First, there are the economic costs of these attacks. While the number of vessels actually hijacked is small, the number at risk is far greater. It is estimated that some 30,000 transit through these waters annually, including tankers which carry more than 3.2 million barrels of petroleum each day and cargo vessels bearing nearly half of the world’s container traffic. Since 2008, the area has been declared a “war-risk” zone subject to special insurance premiums; depending on class of vessel, the surcharges now amount to up to $150,000 per ship, per voyage. While estimates of the total economic impact of Somali piracy vary considerably, a 2010 study that is widely used in governmental circles around the globe estimates that combining ransom payments, naval deployments, rerouting of commercial shipping, insurance premiums, additional security, and other similar costs, the marauders impose between $7 and $12 billion in losses on the global economy.
Second, beyond the economic calculations, there are geostrategic considerations. If nothing else, the ragtag gangs of armed Somali youth in speedboats have highlighted a gaping vulnerability in the contemporary global system which is predicated on the free flow of capital, goods, and services. Without freedom of navigation for peaceful commerce, large parts of that framework simply break down. As my Atlantic Council colleague Martin Murphy, a naval analyst, has pointed out, piracy is not merely a localized outbreak of lawlessness, it is a challenge to international good order.
If Somali piracy is so pernicious, why has it not been stopped?
While much has been made of the two dozen or so nations which have contributed naval vessels to patrol the waters of the Gulf of Aden and western Indian Ocean, the military forces alone are inadequate for the area which they have to patrol. The pirates have merely changed their tactics and shifted their areas of operation in response to the naval presence. Since 2010, while attacks in the Gulf of Aden have dropped off by more than 50 percent due to increased naval patrols and better security measures by commercial vessels, overall the number of attacks by Somali pirates has increased.
Moreover, the international community’s willingness to pay record ransoms, including the record $9.5 million paid in late 2010 to secure the release of the South Korean oil tanker MV Samho Dream, does nothing to discourage individuals from getting involved in piracy in the hopes of winning similar windfalls (since 2006, the average ransom payment has ballooned from $150,000 to approximately $5 million). These incentives are compounded by the lack of general lack of negative consequences for failure: for every Abduwali Abdukhadir Muse, the pirate sentenced to just shy of 34 years in prison by a federal judge for his role in the 2009 hijacking of the U.S.-flagged MV Maersk Alabama, there are the dozens marauders who are simply let go for want of country willing to take custody of them and try them. In fact, to date more than 90 percent of suspected pirates captured are released quickly with no sanction except perhaps the confiscation of their arms, even when there is no reasonable innocent explanation for their behavior when caught in flagrante delicto.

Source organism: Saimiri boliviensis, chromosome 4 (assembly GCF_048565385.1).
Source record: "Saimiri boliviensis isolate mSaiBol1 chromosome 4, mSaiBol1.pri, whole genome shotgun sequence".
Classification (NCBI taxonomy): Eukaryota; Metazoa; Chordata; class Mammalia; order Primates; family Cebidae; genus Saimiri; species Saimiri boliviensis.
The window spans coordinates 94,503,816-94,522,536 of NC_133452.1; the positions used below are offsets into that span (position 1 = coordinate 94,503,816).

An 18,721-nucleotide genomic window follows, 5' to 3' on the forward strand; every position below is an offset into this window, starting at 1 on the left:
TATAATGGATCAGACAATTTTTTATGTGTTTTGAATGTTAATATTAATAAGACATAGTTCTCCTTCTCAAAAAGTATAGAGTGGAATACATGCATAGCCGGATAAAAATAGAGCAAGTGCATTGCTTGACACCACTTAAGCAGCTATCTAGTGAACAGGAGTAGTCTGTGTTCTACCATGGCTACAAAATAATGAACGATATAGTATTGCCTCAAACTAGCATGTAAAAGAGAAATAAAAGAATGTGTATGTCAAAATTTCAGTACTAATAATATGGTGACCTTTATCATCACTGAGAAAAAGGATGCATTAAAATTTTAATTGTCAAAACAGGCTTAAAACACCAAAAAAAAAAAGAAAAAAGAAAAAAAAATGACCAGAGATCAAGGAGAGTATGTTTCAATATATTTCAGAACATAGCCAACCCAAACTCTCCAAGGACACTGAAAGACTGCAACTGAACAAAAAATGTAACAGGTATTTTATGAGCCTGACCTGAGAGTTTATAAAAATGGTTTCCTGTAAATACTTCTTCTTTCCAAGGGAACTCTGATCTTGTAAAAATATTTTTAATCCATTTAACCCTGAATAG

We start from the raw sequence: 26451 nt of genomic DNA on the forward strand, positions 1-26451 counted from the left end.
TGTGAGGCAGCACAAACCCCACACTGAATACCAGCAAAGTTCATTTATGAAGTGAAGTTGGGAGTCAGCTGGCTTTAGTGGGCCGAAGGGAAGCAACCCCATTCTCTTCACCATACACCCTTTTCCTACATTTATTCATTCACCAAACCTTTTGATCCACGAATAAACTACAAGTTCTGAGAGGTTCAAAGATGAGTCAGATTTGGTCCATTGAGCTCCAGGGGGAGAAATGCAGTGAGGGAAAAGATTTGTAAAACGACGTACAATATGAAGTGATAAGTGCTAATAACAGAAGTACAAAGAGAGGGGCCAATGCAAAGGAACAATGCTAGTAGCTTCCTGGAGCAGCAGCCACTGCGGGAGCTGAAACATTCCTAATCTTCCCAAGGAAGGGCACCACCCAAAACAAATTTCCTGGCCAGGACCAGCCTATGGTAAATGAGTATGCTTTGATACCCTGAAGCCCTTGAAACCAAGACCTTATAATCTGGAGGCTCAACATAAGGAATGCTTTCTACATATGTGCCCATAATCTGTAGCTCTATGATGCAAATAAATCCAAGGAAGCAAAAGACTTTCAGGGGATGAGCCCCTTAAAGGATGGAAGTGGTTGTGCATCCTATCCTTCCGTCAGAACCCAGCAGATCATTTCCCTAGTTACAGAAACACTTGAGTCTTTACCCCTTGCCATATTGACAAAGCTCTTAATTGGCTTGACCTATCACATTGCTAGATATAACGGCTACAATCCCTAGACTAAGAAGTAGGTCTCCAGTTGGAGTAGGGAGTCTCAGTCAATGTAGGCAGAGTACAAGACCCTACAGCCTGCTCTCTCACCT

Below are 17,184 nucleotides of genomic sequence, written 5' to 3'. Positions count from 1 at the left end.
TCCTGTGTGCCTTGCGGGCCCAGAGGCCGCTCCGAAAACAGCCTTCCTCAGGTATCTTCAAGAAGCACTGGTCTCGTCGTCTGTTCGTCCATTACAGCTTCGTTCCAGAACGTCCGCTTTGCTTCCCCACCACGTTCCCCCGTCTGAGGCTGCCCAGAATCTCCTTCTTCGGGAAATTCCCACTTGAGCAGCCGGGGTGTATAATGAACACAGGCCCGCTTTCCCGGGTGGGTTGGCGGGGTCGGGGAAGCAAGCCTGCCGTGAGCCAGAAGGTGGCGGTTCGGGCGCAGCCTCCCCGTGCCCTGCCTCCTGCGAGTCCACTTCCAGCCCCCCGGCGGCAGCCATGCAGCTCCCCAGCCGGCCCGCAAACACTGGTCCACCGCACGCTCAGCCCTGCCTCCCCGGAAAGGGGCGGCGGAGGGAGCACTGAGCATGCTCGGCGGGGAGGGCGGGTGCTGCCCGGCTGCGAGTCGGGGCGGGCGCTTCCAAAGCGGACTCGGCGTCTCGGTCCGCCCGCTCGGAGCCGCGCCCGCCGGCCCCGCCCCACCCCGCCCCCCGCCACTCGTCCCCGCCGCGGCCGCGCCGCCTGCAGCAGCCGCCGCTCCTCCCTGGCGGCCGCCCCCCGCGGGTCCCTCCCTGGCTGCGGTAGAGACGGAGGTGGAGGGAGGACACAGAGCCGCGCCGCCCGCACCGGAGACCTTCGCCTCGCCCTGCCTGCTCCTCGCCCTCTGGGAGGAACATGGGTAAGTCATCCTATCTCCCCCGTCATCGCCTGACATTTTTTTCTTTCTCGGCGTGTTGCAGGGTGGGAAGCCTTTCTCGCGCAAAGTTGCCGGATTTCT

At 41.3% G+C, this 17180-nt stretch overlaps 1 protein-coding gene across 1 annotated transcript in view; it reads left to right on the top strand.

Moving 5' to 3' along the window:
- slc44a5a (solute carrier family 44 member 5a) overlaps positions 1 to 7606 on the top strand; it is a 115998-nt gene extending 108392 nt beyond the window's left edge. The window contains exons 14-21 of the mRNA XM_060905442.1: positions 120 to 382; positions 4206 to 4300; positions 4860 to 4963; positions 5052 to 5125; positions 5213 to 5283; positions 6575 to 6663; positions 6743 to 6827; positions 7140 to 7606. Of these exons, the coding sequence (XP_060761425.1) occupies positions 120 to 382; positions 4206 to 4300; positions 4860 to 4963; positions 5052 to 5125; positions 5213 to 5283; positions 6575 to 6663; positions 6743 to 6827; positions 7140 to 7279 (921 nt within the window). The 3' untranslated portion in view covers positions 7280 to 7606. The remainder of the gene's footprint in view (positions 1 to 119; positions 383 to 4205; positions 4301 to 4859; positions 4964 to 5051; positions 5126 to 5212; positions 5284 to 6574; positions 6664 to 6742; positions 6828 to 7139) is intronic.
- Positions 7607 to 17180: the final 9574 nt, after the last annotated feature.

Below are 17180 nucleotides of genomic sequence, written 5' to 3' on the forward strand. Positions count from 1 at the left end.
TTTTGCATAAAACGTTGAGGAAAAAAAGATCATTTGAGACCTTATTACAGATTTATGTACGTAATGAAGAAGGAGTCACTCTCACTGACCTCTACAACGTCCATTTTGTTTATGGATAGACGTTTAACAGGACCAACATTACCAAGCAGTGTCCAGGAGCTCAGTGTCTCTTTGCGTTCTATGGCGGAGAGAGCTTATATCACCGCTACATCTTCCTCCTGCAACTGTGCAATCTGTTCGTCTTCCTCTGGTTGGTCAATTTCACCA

Finally, the lack of a functioning state in Somalia is arguably the principal factor in facilitating the growth of piracy off the country’s coasts. Despite dozens of conferences over the years, the international community has yet to agree to do anything that would actually alter the statelessness that has been Somalia’s lot since the collapse of the last entity that could plausibly be described as government there more than two decades ago. No campaign against the pirates at sea can be sustainable unless the rule of law is reestablished on land, where the pirates have their bases and other support infrastructure for their attacks.
Seen in this context, Somali piracy is not merely a nuisance to a tiny proportion of global maritime commerce, but a serious challenge to the economic, political, and security underpinnings of the 21st century international system.
J. Peter Pham is director of the Michael S. Ansari Africa Center at the Atlantic Council.